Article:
Along with Einstein, Bohr, Heisenberg, Pauli and Schrödinger, Paul Dirac (1902–1984) was a giant of 20th-century physics, and this rich, satisfying biography does him justice.
During the 1920s, using dazzling mathematical skills, Dirac combined Einstein’s theory of relativity with Schrödinger and Heisenberg’s theories of quantum physics. This inspired work, which predicted the existence of antimatter, remains essential to physicists probing the frontiers of knowledge. Raised in a dysfunctional middle-class family in Bristol, England, Dirac’s brilliance and oddity were apparent from adolescence. He studied engineering at a local college. Despite little mechanical ability, he quickly moved to the head of his class. He showed no interest in games, culture or socializing, made few friends and rarely spoke in class. When not in school, he preferred to study in the library. Fortunately, several teachers recognized his talents and used their influence to obtain a scholarship from Cambridge. Entering in 1923, he quickly displayed mathematical insights that laid the foundation of quantum mechanics. In 1933, he shared the Nobel Prize for physics with Schrödinger. Though he was not quite as prolific after winning the award, Dirac continued to produce original ideas and contributed modestly to atomic research during World War II.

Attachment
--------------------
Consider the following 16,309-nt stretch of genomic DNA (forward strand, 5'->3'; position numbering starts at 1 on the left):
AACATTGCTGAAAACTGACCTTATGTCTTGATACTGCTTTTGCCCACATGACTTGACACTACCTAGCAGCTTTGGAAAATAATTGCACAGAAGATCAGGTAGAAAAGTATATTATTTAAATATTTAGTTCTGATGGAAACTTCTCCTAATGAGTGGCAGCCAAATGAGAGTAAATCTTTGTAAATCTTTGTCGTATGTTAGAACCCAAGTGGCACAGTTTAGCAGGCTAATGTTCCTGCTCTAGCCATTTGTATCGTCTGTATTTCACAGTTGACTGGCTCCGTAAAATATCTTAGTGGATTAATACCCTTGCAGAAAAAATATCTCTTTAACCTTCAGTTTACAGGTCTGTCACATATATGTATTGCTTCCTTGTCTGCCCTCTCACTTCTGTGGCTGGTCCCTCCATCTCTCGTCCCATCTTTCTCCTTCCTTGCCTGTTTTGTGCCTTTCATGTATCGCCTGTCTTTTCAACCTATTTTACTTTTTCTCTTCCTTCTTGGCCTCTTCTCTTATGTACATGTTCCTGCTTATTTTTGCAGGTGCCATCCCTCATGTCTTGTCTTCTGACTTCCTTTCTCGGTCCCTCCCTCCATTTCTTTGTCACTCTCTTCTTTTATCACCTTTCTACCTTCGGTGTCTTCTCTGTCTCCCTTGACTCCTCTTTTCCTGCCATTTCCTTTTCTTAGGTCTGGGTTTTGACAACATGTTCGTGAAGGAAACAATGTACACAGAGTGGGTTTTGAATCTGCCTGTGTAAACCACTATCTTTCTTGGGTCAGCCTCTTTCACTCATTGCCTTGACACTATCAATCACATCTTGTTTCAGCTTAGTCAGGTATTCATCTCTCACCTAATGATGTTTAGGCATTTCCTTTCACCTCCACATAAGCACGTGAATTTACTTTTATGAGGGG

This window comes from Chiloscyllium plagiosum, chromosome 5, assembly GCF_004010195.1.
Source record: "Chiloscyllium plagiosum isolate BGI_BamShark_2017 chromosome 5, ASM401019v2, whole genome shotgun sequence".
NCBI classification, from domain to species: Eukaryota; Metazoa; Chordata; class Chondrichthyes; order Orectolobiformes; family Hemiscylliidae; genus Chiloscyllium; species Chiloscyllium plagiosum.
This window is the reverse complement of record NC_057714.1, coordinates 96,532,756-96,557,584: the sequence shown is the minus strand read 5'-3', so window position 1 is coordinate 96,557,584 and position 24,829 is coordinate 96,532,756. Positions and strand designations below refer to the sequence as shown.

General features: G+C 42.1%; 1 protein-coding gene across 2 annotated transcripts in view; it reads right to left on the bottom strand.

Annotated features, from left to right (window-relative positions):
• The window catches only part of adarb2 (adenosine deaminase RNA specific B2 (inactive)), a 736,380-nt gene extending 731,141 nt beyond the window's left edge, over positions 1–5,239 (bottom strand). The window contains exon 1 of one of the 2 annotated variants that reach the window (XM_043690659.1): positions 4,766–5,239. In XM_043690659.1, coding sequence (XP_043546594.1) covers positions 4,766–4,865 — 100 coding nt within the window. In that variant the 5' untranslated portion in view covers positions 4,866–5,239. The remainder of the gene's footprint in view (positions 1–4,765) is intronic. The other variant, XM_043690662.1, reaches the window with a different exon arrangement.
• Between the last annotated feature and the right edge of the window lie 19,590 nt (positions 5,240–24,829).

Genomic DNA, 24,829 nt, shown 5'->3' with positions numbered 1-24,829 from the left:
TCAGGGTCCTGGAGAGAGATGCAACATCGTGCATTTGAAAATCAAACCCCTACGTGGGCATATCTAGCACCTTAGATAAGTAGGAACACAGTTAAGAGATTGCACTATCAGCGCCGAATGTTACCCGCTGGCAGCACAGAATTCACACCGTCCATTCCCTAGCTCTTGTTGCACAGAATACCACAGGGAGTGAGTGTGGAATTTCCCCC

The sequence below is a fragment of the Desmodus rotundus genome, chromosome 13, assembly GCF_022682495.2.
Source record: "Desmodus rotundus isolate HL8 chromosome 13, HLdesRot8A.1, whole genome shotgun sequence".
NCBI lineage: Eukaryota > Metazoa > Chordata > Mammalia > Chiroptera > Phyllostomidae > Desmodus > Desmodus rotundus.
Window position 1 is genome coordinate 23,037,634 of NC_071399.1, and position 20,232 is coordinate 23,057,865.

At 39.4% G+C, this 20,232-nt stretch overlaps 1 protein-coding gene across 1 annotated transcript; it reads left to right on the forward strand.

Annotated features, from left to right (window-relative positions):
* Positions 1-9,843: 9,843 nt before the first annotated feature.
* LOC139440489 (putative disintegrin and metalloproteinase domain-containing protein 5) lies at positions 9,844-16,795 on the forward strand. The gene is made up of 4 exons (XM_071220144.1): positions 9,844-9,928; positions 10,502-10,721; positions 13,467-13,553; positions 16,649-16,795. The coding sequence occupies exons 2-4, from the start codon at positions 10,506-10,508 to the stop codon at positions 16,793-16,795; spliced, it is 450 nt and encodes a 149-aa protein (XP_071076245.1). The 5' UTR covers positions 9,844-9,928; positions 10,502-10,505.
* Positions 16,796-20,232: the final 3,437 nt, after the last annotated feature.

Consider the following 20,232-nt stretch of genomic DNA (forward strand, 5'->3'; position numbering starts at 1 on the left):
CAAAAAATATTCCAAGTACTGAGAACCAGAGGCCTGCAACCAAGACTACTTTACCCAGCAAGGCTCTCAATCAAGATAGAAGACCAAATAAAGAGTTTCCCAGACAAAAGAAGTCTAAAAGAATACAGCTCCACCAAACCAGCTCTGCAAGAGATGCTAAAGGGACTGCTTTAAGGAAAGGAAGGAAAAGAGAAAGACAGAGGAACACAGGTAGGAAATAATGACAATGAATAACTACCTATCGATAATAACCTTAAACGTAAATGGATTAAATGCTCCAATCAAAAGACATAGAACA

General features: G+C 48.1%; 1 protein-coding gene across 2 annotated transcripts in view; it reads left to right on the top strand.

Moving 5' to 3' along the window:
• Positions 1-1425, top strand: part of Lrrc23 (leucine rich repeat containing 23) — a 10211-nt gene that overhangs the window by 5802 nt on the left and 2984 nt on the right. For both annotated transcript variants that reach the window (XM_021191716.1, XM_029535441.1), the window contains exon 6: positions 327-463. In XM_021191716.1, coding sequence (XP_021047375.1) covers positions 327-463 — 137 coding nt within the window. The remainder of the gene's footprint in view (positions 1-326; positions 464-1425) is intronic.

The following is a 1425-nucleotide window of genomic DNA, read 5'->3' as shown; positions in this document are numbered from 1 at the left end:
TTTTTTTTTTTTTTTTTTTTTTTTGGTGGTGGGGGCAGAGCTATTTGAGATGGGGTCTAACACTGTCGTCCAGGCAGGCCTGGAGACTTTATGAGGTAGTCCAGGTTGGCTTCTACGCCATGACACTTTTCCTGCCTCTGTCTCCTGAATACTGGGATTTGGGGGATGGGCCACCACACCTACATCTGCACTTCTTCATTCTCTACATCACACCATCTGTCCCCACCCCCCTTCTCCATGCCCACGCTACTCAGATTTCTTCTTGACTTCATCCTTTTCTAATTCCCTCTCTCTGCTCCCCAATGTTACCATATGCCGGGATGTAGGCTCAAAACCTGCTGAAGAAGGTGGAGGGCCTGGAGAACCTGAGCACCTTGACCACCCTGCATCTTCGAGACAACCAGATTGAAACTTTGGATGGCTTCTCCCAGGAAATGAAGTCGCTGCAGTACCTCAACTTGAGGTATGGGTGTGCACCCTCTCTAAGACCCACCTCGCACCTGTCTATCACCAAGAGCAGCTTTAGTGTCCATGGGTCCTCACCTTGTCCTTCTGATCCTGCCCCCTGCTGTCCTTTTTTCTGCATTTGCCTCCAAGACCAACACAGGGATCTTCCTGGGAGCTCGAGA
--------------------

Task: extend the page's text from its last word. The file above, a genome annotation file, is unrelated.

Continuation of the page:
Physics instructor Farmelo (editor: It Must Be Beautiful: Great Equations of Modern Science, 2002) works diligently and often successfully to explain Dirac’s accomplishments, but readers who remain puzzled will still love the nuanced portrayal of an introverted eccentric who held his own in a small clique of revolutionary scientific geniuses.